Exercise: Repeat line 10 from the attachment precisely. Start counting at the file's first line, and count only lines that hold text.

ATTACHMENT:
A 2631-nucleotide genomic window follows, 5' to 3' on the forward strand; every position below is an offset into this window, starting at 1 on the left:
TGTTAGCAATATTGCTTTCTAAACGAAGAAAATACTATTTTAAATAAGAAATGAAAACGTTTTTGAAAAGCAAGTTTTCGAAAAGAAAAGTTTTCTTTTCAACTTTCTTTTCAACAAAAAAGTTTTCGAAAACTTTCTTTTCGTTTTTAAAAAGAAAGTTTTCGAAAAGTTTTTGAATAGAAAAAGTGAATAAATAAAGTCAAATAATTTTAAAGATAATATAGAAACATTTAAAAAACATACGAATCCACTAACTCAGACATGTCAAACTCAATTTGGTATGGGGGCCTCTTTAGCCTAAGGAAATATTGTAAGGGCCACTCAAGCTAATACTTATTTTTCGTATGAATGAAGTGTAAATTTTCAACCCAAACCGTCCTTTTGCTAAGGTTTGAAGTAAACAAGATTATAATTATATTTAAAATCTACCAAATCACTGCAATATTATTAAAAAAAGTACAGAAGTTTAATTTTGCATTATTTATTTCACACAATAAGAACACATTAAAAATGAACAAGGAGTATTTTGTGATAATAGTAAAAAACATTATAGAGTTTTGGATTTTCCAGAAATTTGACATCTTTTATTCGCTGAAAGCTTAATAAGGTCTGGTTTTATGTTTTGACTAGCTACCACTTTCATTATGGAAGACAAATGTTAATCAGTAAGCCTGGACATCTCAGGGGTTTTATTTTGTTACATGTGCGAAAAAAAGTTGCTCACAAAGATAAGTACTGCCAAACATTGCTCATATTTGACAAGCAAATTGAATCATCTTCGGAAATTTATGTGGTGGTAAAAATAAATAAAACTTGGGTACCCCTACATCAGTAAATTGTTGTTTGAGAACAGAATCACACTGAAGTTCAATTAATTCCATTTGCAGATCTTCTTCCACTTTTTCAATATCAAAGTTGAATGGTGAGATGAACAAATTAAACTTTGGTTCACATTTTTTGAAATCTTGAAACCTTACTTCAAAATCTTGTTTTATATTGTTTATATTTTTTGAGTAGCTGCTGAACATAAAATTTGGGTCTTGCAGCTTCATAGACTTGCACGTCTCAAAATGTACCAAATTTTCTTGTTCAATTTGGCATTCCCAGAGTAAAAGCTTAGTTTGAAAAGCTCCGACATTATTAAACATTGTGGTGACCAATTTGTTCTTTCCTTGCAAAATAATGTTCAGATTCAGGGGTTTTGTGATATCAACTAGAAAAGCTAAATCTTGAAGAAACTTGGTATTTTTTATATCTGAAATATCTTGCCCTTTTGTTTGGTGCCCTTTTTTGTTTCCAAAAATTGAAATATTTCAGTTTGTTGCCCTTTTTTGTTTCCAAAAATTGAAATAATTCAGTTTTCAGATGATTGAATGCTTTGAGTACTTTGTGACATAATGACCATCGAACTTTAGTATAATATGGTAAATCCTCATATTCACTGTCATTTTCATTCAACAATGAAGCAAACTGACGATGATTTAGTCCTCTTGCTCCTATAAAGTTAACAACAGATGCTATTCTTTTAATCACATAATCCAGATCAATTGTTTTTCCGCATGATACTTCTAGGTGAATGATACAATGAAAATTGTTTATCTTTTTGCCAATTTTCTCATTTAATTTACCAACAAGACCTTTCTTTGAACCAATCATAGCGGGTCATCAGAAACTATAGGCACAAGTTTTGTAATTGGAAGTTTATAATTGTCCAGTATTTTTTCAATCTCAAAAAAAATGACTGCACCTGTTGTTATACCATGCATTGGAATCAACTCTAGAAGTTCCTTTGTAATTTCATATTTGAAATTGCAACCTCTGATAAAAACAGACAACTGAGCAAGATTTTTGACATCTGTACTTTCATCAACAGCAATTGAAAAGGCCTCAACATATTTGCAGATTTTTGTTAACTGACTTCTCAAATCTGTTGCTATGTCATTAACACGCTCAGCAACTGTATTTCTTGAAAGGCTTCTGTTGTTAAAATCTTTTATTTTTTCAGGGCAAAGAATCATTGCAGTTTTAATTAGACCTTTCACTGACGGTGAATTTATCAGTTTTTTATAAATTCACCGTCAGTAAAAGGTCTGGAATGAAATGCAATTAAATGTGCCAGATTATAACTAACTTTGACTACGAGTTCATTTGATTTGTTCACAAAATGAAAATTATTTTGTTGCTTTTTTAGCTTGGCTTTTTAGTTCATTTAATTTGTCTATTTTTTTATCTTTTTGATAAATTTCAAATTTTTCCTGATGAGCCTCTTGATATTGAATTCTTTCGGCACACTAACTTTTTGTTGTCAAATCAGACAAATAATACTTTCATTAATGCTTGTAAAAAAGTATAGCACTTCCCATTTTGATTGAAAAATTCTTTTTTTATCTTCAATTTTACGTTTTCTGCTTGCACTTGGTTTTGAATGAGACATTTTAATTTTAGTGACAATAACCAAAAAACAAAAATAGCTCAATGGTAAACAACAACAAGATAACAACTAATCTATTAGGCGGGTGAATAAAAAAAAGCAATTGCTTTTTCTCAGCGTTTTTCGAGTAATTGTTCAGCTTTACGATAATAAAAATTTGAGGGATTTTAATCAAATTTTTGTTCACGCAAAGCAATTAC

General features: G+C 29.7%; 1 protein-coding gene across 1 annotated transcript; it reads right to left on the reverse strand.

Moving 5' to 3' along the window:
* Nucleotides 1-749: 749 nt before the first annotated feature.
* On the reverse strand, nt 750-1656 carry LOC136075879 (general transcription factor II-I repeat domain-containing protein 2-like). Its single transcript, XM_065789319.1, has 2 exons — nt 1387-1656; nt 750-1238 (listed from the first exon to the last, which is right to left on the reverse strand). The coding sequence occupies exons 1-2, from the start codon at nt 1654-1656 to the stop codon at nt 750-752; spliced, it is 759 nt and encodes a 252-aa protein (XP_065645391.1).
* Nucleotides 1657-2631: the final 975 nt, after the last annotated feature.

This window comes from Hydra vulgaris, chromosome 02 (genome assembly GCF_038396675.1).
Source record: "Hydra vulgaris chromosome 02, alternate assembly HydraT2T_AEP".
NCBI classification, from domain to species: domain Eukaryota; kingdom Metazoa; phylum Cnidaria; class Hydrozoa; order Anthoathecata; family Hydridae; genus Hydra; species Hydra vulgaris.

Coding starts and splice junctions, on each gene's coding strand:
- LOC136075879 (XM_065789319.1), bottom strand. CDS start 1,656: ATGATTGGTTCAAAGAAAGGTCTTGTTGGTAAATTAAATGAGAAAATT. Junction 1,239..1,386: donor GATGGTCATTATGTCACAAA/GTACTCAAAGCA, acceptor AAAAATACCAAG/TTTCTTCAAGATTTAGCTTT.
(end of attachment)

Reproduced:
NCBI classification, from domain to species: domain Eukaryota; kingdom Metazoa; phylum Cnidaria; class Hydrozoa; order Anthoathecata; family Hydridae; genus Hydra; species Hydra vulgaris.